Jeffrey Overstreet

The Glen Workshop Part Three: Instant Transformation Takes Its Time


I began my series on The Glen Workshop claiming, as Glen organizers claim, that a week can change a life. My change came in a flash of clarity that has been spilling its light onto practical, nuts-and-bolts decisions since my return. Those decisions have been surprisingly easy. That flash was hard. It was Wednesday afternoon and I was listening to Jeffery Overstreet's session at the Glen. Rather than simply read from his work, as most other presenters did, Jeffery had prepared a talk. Or perhaps the talk had pounced upon him, unprepared. He had adjusted his talk in a frenzy of last minute inspiration. The Spirit, it seemed, was moving. I listened intently to tales of Jeffery Overstreet's journey as an artist. I recount the talk, but scenes have lodged themselves in my memory. His story was full of failures and falters. Jeffery was wounded early on by love, and became afraid to love again. That fear held him back, not only in love, but in his desire and ability to create. He became starved for beauty.

I know from experience those terrible, suffocating walls of fear, closing in. I could feel their claustrophobia as Overstreet shared.

He had moved into a job where his creative calling was not front-and-center, but he eventually found life and hope in a late-night poetry reading group who met in some dark and mystic hideout. He told of meeting his wife, Anne, and wanting to journey with her but not knowing if his fragile heart could make the trip. His own brokenness was keeping beauty at bay. It was at this point, I think, that my own fragile heart began to crack. Jeffery's story then moved to what should have been the pinnacle of his career – publishing the series of fantasy novels he had envisioned for years, The Auralia Thread. A series, we learned, that echoed many of his own struggles with beauty and creativity and brokenness.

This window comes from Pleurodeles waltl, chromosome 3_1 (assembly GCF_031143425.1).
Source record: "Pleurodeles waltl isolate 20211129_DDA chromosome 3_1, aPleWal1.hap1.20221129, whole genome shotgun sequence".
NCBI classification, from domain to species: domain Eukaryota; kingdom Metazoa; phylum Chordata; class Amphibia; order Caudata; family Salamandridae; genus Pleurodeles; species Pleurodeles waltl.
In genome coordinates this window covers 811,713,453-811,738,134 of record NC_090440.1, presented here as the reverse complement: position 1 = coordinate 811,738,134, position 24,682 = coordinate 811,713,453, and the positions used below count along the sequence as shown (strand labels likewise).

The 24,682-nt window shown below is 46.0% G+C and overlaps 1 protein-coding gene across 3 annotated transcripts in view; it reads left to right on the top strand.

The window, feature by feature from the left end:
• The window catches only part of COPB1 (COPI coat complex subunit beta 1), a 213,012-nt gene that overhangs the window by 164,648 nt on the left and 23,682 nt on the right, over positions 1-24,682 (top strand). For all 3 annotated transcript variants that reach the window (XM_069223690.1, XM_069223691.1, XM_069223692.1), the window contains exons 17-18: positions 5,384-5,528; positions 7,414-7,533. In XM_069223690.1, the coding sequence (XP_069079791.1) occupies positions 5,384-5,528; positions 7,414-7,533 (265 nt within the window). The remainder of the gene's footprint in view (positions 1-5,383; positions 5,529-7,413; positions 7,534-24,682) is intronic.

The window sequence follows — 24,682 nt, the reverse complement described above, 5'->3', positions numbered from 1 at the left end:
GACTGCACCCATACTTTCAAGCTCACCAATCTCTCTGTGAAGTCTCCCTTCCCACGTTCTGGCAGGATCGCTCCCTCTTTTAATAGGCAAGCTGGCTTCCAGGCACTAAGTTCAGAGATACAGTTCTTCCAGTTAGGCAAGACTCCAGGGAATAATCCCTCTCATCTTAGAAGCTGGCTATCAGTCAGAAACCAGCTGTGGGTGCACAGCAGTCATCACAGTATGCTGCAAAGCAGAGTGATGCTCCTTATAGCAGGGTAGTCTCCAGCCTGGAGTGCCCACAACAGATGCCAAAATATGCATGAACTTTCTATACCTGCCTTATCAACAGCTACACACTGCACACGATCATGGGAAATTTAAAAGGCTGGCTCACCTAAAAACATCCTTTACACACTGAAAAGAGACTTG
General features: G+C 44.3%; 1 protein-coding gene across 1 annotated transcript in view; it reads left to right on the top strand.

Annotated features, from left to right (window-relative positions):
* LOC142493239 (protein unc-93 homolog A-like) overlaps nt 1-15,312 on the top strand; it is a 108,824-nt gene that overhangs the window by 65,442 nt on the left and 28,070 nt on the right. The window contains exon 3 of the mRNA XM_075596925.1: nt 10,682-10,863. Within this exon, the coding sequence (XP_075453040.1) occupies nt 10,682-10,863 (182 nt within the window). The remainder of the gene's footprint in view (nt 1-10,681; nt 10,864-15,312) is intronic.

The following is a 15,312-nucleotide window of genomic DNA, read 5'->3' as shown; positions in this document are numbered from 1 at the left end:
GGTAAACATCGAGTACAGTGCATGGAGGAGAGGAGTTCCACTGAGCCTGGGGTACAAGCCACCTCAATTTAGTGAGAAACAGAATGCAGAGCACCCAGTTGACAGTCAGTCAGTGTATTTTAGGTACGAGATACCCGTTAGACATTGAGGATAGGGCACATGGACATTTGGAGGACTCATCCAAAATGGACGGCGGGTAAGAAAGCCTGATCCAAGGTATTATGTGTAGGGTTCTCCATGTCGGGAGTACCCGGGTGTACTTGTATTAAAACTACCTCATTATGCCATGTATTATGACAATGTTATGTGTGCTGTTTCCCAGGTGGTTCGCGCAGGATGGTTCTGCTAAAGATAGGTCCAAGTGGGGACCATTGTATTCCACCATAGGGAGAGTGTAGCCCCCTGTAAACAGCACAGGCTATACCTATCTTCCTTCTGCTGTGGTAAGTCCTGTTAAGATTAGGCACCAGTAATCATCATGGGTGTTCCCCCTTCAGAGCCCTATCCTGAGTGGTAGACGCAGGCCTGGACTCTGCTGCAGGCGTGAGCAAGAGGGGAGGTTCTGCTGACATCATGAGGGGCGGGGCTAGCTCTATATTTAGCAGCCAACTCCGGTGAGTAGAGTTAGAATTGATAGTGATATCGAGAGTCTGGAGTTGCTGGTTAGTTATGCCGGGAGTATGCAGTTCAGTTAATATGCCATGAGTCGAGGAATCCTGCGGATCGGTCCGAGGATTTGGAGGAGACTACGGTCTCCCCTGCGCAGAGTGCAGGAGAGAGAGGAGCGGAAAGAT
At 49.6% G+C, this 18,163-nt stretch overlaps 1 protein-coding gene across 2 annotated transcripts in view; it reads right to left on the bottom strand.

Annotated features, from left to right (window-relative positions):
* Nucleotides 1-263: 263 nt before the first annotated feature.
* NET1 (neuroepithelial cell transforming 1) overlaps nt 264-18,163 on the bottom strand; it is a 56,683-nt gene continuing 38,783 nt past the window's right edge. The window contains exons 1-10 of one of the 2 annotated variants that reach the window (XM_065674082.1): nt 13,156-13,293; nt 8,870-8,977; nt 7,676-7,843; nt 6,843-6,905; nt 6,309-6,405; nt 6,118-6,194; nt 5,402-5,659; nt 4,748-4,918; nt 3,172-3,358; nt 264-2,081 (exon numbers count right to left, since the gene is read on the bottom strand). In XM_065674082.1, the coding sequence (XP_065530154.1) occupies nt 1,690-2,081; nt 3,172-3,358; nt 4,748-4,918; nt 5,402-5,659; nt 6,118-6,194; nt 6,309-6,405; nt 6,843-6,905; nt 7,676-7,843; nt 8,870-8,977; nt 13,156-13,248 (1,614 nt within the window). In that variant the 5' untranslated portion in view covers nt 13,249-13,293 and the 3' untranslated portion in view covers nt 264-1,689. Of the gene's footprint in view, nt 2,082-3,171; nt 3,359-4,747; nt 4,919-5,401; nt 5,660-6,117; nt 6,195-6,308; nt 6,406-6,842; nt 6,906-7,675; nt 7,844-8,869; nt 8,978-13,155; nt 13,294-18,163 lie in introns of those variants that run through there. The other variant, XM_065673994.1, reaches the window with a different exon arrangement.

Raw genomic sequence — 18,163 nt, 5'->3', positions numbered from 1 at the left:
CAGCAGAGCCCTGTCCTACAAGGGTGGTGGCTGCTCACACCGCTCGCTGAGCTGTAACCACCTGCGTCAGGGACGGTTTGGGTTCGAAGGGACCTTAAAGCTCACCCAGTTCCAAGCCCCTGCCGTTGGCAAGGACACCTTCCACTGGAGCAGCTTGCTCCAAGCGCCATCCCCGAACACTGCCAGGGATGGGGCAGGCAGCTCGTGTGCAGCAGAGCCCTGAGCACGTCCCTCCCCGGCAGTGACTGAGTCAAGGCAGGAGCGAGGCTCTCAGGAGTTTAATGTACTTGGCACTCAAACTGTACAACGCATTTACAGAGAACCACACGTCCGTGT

All four books in his 'thread' were out now and Jeffery Overstreet was still not sure what success meant. He still found himself wrestling between job and vocation. His own brokenness, and the brokenness around him, had not simply vanished in a magic 'poof' of achievement. As he shared that Wednesday, he was in the midst of a very difficult year, surrounded by tragedies too close to home. He was still searching for a beauty strong enough to pull him through.

But there was this moment. Facing deadline, Jeffrey Overstreet was struggling through a difficult scene in his novel. He went for a walk. He discovered his breakthrough in a form so small that many would have missed it. Jeff's personal mantra seems to be 'looking closer', and he must have been looking very closely that afternoon, through the Seattle mist, to spot a single leaf dancing in midair. He got out his camera. We watched the video. That leaf danced, suspended like pure magic, for well over a minute or two. The video stopped before the leaf fell. And that was it. Just a little dancing leaf. But it was a gift and Jeffery Overstreet recognized it. And I recognized it.

I recognized the voice of God in that moment whispering that there is still beauty in the world and even though life can be difficult and even though I can feel alone in my calling, He is right there. I need to look closer, but He is here.

In that moment I heard God say that my fragile heart can go one more round. I felt my excuses rise to pull that dancing leaf to the ground. I work too much to spare time for my dreams. Sometimes my wife's shift-work schedule makes it difficult to commit to things. Our single car makes travel difficult. I don't feel strong enough, inside, to do what I feel called to do. And so on. Then I heard God respond.